QUICKSAND Steve Toltz

quicksand_toltz

Let me say first, I have A Fraction of a Whole, I’ve had it for years, but I haven’t read it. Yet. I will, because now I know how Steve Toltz writes, I will be eating up all his words.

Book number 35 for the year was Quicksand, ah what to say about it. It’s in the maximalist tradition of David Foster Wallace (but more restrained). It was as if Toltz sat down and thought ‘I want to write a whole man’s life. How do I do it?’ and I think he was successful, there’s so much crammed in to this book. Things I loved about it: the energy, the characters, especially the protagonist at the centre, Aldo Benjamin, a man whose life could be held up by his friend Liam as an example to others of what not to do.

‘Why should I let you write about me?’ Aldo asks Liam, when Liam takes notes when they are together, explaining he’s going to write a book about him.

‘Because you’ll inspire people. To count their blessings.’

And this is the crux of the book. Here we have an anti-hero. A man who fucks up at every turn, who fails at everything, yet has a coterie of people who turn up and bail him out. One of the funniest scenes in the book is when Liam realises he’s not the only ‘best friend’ that Aldo relies on to come running.

I did tire a little, though, with the lengthiness of the novel (and I am a reader who loves a long book). At times it felt like the passages were a compendium of lists, as if a burst of words on the page is enough to impress. It’s not enough for me but I really enjoyed most of it.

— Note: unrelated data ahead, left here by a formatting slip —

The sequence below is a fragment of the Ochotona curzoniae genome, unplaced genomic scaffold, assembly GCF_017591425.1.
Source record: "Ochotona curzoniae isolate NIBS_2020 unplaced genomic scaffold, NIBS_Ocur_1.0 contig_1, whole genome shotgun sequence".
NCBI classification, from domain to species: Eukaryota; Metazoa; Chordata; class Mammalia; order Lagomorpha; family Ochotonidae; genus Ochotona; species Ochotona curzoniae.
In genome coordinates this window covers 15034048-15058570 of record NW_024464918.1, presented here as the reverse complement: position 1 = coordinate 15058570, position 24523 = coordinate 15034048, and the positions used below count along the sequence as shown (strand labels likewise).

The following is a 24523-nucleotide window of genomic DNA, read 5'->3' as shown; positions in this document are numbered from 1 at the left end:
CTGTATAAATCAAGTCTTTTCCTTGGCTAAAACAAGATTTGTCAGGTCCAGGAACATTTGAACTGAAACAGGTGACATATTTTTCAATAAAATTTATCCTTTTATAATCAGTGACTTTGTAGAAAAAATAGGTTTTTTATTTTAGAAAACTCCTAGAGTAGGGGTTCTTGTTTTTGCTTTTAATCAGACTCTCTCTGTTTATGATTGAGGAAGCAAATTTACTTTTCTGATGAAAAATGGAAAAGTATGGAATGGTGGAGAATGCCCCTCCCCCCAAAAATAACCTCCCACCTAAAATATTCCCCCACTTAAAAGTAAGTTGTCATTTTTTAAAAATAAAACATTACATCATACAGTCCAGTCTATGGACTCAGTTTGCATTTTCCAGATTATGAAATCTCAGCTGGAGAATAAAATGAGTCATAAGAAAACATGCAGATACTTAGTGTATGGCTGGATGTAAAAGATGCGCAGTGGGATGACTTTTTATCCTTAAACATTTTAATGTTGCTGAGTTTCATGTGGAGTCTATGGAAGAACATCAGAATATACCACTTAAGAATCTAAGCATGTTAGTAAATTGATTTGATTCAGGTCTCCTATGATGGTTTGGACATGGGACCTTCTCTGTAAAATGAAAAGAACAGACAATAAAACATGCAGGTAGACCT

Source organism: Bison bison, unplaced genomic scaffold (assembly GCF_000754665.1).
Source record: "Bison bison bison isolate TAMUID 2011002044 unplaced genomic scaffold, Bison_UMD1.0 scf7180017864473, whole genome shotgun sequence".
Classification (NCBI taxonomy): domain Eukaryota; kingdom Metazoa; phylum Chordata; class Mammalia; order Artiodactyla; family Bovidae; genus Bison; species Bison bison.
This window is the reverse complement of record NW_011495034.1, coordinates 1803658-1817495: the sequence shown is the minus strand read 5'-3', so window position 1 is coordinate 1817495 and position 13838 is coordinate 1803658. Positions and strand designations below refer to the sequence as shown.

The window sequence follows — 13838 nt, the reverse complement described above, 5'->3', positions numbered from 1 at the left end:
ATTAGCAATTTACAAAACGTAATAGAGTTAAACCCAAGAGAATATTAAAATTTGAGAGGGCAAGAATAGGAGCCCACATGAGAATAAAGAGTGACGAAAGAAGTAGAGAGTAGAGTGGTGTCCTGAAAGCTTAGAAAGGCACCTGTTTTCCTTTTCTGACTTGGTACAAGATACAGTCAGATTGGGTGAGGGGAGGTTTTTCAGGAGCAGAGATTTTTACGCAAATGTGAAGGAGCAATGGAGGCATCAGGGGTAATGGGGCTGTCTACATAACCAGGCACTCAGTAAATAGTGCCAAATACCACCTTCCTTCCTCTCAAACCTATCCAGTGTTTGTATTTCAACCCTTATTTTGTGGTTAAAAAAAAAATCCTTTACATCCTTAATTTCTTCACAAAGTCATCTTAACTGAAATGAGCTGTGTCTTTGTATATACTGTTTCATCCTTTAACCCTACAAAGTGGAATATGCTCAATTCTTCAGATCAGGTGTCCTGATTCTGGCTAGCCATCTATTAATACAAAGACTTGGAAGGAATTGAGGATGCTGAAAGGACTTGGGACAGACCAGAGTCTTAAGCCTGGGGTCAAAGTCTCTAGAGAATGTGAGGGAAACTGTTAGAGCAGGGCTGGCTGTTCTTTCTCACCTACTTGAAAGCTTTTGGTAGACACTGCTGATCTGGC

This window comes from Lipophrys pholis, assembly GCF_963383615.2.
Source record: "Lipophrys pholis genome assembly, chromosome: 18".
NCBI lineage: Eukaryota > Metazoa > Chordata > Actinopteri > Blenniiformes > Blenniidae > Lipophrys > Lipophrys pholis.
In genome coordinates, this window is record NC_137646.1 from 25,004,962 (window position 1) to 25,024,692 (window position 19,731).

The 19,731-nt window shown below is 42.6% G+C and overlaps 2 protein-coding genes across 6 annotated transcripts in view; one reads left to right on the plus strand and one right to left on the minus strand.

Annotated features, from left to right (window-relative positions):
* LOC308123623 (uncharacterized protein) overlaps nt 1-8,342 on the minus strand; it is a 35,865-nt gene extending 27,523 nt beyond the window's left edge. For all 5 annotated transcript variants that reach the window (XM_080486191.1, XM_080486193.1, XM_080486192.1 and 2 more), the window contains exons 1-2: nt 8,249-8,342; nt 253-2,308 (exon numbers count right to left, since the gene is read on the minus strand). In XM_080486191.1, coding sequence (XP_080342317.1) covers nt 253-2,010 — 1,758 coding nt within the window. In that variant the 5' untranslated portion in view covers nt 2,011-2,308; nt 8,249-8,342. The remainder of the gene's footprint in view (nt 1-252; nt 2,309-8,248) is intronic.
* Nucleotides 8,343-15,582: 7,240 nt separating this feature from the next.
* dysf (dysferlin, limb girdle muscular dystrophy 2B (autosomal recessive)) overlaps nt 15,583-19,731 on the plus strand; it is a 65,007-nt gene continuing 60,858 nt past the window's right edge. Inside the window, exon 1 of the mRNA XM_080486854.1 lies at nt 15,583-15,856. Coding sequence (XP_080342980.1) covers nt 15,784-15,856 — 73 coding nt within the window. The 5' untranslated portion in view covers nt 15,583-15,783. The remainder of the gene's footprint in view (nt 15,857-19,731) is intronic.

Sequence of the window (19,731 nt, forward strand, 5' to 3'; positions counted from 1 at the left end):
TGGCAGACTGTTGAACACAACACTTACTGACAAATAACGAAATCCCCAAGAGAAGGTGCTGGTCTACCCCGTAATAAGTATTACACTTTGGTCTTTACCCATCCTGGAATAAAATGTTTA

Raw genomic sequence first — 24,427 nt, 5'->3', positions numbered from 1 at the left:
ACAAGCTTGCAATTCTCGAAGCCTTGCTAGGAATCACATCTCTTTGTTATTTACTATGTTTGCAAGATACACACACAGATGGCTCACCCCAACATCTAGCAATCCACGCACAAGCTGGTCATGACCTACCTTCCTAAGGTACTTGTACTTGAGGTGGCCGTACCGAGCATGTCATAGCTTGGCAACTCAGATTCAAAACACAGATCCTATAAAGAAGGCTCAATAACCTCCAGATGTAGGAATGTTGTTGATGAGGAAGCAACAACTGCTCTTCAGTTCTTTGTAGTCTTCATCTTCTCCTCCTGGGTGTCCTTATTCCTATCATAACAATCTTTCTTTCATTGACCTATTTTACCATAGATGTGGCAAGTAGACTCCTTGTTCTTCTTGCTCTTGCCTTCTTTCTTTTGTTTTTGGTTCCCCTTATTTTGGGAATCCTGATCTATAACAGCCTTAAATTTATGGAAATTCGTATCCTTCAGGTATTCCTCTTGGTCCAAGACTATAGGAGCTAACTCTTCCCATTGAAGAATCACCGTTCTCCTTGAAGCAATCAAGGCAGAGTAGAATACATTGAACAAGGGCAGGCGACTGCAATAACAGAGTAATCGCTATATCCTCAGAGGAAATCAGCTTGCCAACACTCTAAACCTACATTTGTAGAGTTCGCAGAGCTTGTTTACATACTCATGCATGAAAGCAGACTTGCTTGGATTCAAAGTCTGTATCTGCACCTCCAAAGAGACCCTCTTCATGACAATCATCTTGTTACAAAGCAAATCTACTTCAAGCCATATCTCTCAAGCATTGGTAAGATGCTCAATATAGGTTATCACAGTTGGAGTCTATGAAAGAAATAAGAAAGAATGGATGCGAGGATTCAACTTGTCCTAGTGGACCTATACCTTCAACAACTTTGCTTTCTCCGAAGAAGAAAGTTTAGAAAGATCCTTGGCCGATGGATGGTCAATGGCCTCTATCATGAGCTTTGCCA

[2016 insert: Here’s a great review from Sue at Whispering Gums. She loved Quicksand.]

I’m having a rest before getting on to Fraction. Read Carson McCullers’s The Member of the Wedding over the last two days (book number 36). What a brilliant book. It was recommended by Kirsty Gunn in her talk at the Melbourne Writers’ Festival a couple of years ago, talking about how well McCullers did the child’s point of view. And my copy has an intro by Ali Smith, she of the fabulous How to be Both. It’s an instructive essay and I read it after reading the novella.

Great stuff. I recommend both. (By the way. Book 31: In the Quiet by Eliza Henry-Jones, a pretty impressive debut. The woman is 25. Far out. Book 32: Relativity by Antonia Hayes. Another local debut. Book 33: Bossypants, Tina Fey. Better than the Poehler (only cause I thought Amy’s book had too much filler) but still, not as awesome as I expected. What was I expecting? I don’t know. It was ok. And book 34 for the year: The Other Side of the World by Stephanie Bishop. Again, really skilfully written, understated and original, which I liked. And a female protagonist who will inflame many a book club I reckon. Impressive.)

Am reading John Irving’s Owen Meany now. Do you realise I’ve never read it before? Again, had it for years. Even have an inscription in the front from myself to myself, with the date, sometime in 1989, and saying ‘three years I have waited for this’ and yet, I obviously didn’t read it. For whatever reason. The wall was coming down? I went to Lake Eyre? Ah, that’s probably it. And then, I was getting ready to go overseas, in April the next year, and then shortly after that, four days precisely after leaving Melbourne, my life took a turn and I spun off in a completely unexpected direction, a segue that involved marriage, spinning a life between Australia, Japan, Turkey. So maybe it was a case of ‘reading interrupted’. I think so.